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An Die Musik Survives On Members' Dedication

April 05, 1987|DANIEL CARIAGA

Ensemble by long distance--not possible, you say? Consider the 13-year-old, highly regarded instrumental quintet, An die Musik. That group, founded in the mid-1970s, gives up to 50 performances a year--its latest is an appearance on the Coleman Concerts series at Caltech, today at 3:30--and still operates with four members who live in New York, while the fifth resides in California.

The Los Angeles member, Daniel Rothmuller, who is also the associate principal cellist of the L.A. Philharmonic, says being part of An die Musik "is not that complicated."

"When we are going to perform, we gather in New York, virtually live together for a week, all become friends again, and rehearse eight hours a day. Then we go out on tour."

"It's more like a total of 50 or 60 hours in that week," adds pianist Constance Emmerich, like Rothmuller one of the three original members of the group. Oboist Gerard Reuter is another founder; the newer players are violinist Timothy Baker and violist Richard Brice.

For the group's formal, public Los Angeles debut--it played at a semi-private Doheny Mansion concert in 1986--its program lists Mozart's Oboe Quartet, Brahms' C-minor Piano Quartet, Opus 60, and Jerzy Sapieyevski's "Aria," written expressly for the five players of An die Musik.

Sapieyevski is a 42-year-old, Polish-born composer who now lives in Washington, Rothmuller explains. With the oboe as its principal voice, the work, composed "at least six years ago," has what Rothmuller calls "one of the most difficult oboe parts ever written." Sapieyevski writes in a variety of different styles, the cellist adds, "but 'Aria' is a very beautiful piece."

Dedication is the principal element in the survival of An die Musik, Rothmuller thinks. "We are more interested in the music itself than in the music business or in the idea of career ," he says. "When we work on a new piece, we are concerned with a single concept and a single sound. We believe our group sound is unique."

That sound, the cellist says, "is spiritually arrived at, and very painfully worked out. We are not an ensemble who plays through a piece, then considers it finished. We work out every detail in every measure. We do it the painful way. But, then, finally, we are more than well-prepared, we have achieved a real personality."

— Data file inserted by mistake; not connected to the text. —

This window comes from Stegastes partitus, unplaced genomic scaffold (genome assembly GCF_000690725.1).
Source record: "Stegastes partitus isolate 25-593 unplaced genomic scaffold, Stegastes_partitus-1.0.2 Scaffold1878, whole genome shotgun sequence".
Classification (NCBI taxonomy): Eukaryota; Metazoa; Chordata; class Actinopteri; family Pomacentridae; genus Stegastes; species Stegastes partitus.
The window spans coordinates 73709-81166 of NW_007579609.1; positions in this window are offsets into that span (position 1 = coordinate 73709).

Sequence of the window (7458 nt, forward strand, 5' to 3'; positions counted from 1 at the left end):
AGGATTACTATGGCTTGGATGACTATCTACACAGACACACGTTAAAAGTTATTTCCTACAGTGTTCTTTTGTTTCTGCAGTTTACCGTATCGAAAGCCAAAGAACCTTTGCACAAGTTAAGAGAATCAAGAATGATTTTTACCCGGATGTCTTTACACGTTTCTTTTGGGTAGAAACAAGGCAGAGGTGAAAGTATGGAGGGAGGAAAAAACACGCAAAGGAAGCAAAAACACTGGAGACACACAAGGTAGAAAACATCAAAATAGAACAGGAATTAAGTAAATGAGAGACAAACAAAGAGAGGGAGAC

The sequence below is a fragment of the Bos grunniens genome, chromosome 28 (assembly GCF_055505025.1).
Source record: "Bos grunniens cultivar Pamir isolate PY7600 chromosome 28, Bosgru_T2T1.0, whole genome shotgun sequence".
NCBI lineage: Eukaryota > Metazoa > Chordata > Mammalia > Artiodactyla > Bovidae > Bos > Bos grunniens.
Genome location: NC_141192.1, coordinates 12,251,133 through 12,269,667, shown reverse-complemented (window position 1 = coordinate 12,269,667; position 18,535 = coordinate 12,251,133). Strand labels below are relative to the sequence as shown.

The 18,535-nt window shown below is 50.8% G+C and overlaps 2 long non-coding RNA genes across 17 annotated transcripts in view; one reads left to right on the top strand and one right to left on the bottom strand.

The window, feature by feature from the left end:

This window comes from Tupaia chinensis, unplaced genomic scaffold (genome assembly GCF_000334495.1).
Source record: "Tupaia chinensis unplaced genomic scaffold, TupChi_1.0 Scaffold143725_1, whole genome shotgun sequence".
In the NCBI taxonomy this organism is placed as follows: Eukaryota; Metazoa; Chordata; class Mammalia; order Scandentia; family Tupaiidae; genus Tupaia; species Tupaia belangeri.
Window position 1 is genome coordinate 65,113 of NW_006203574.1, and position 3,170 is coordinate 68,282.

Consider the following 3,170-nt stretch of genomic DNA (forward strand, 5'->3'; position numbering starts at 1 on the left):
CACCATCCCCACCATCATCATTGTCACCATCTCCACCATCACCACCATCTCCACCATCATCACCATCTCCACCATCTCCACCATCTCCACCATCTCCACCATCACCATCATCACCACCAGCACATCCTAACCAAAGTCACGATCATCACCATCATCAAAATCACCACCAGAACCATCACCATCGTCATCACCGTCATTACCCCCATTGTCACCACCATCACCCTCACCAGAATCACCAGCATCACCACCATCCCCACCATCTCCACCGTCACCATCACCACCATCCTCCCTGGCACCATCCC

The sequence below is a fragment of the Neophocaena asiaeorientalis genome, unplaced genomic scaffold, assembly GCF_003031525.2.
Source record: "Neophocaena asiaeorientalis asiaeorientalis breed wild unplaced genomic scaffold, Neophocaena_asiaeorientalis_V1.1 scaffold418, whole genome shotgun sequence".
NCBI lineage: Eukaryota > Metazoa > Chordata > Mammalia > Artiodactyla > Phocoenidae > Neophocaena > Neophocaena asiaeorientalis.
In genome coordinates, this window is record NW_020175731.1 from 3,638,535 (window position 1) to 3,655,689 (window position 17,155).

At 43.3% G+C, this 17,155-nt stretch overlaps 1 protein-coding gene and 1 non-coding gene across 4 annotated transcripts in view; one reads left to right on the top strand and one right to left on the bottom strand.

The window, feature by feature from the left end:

Juggling the An die Musik schedule and the Philharmonic's master calendar presents many challenges, Rothmuller admits.

"It means planning everything no less than a year in advance. In all this, I've been very lucky to have had the sympathy and support of Zubin Mehta (music director when Rothmuller joined the orchestra in 1971), then Carlo Maria Giulini and now Andre Previn. And, of course, (Philharmonic executive director) Ernest Fleischmann, who has always been most helpful and supportive.

"But it means, also, that if I use my vacation time to go on tour, years can go by between real vacations. That doesn't bother me, however. I happen to love music."

LEWITZKY & CO.: When the Bella Lewitzky Dance Company performs at Citrus College in Glendora, Friday night, and at Occidental College, Saturday, longtime company member Sean Greene will be making his final appearances with the troupe. A native Californian who grew up in the San Fernando Valley, Greene retires from performing after the Saturday performance to continue his association with dance as choreographer and teacher.

In the Haugh Performing Arts Center in Glendora, Friday night at 8, the company will dance "Facets," "Confines" and "Spaces Between." Saturday night at 8, in Thorne Hall at Occidental, the program lists "8 Dancers/8 Lights," "Suite Satie" and "Nos Duraturi."

AT THE PHILHARMONIC: After an absence of 27 months, Simon Rattle, principal guest conductor of the Los Angeles Philharmonic, returns to a Philharmonic podium this week. With vocal soloists Margaret Marshall, Jonathan Mack and David Thomas, and the Los Angeles Master Chorale, Rattle and the orchestra will perform Haydn's oratorio, "The Creation," in the Pavilion of the Music Center, Thursday through Saturday nights at 8, and, a fourth time, next Sunday afternoon at 2:30.

COMPOSERS: John Harbison and Gordon Getty are two of the featured composers at the three-day Composers Symposium of the University of New Mexico, Monday through Wednesday, on the Albuquerque campus. Three Harbison works will be presented, along with the premiere performance of Scene Three of Getty's "concert opera," "Plump Jack." . . . Donald Martino has been named the latest winner of the Mark M. Horblit award from the Boston Symphony, along with a cash stipend of $5,000, "for distinguished composition by an American" . . . "Steve Reich: A New Musical Language" profiles the popular, minimalist composer on the "Great Performances" series on public television Saturday night. Interviewed on the program, in addition to Reich himself, will be conductor Michael Tilson Thomas, flutist Ransom Wilson and clarinetist Richard Stoltzman. Check television listings for local times.

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